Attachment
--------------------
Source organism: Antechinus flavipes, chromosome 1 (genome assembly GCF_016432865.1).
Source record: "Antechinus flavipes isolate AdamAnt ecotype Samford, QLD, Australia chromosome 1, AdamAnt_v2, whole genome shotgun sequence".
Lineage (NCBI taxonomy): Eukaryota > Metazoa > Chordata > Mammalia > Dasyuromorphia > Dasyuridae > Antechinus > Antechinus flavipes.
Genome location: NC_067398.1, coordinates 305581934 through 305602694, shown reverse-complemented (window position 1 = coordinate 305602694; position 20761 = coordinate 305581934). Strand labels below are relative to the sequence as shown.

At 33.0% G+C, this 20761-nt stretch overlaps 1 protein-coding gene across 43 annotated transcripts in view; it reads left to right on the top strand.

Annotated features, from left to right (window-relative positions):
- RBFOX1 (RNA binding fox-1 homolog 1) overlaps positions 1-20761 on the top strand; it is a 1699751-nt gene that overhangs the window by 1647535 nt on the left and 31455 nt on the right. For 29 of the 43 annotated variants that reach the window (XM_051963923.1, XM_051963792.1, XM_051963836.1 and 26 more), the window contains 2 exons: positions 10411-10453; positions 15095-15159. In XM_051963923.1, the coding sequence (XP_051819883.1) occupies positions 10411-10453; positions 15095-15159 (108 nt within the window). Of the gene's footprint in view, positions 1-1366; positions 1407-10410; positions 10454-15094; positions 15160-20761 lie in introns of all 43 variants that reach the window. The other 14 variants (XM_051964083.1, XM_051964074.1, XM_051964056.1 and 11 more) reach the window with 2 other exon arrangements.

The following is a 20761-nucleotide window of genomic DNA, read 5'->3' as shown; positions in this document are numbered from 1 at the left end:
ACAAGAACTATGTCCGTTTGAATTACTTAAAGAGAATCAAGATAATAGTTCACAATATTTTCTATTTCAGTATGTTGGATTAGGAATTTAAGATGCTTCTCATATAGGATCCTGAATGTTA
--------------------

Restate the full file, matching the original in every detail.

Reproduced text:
Source organism: Antechinus flavipes, chromosome 1 (genome assembly GCF_016432865.1).
Source record: "Antechinus flavipes isolate AdamAnt ecotype Samford, QLD, Australia chromosome 1, AdamAnt_v2, whole genome shotgun sequence".
Lineage (NCBI taxonomy): Eukaryota > Metazoa > Chordata > Mammalia > Dasyuromorphia > Dasyuridae > Antechinus > Antechinus flavipes.
Genome location: NC_067398.1, coordinates 305581934 through 305602694, shown reverse-complemented (window position 1 = coordinate 305602694; position 20761 = coordinate 305581934). Strand labels below are relative to the sequence as shown.

At 33.0% G+C, this 20761-nt stretch overlaps 1 protein-coding gene across 43 annotated transcripts in view; it reads left to right on the top strand.

Annotated features, from left to right (window-relative positions):
- RBFOX1 (RNA binding fox-1 homolog 1) overlaps positions 1-20761 on the top strand; it is a 1699751-nt gene that overhangs the window by 1647535 nt on the left and 31455 nt on the right. For 29 of the 43 annotated variants that reach the window (XM_051963923.1, XM_051963792.1, XM_051963836.1 and 26 more), the window contains 2 exons: positions 10411-10453; positions 15095-15159. In XM_051963923.1, the coding sequence (XP_051819883.1) occupies positions 10411-10453; positions 15095-15159 (108 nt within the window). Of the gene's footprint in view, positions 1-1366; positions 1407-10410; positions 10454-15094; positions 15160-20761 lie in introns of all 43 variants that reach the window. The other 14 variants (XM_051964083.1, XM_051964074.1, XM_051964056.1 and 11 more) reach the window with 2 other exon arrangements.

The following is a 20761-nucleotide window of genomic DNA, read 5'->3' as shown; positions in this document are numbered from 1 at the left end:
ACAAGAACTATGTCCGTTTGAATTACTTAAAGAGAATCAAGATAATAGTTCACAATATTTTCTATTTCAGTATGTTGGATTAGGAATTTAAGATGCTTCTCATATAGGATCCTGAATGTTA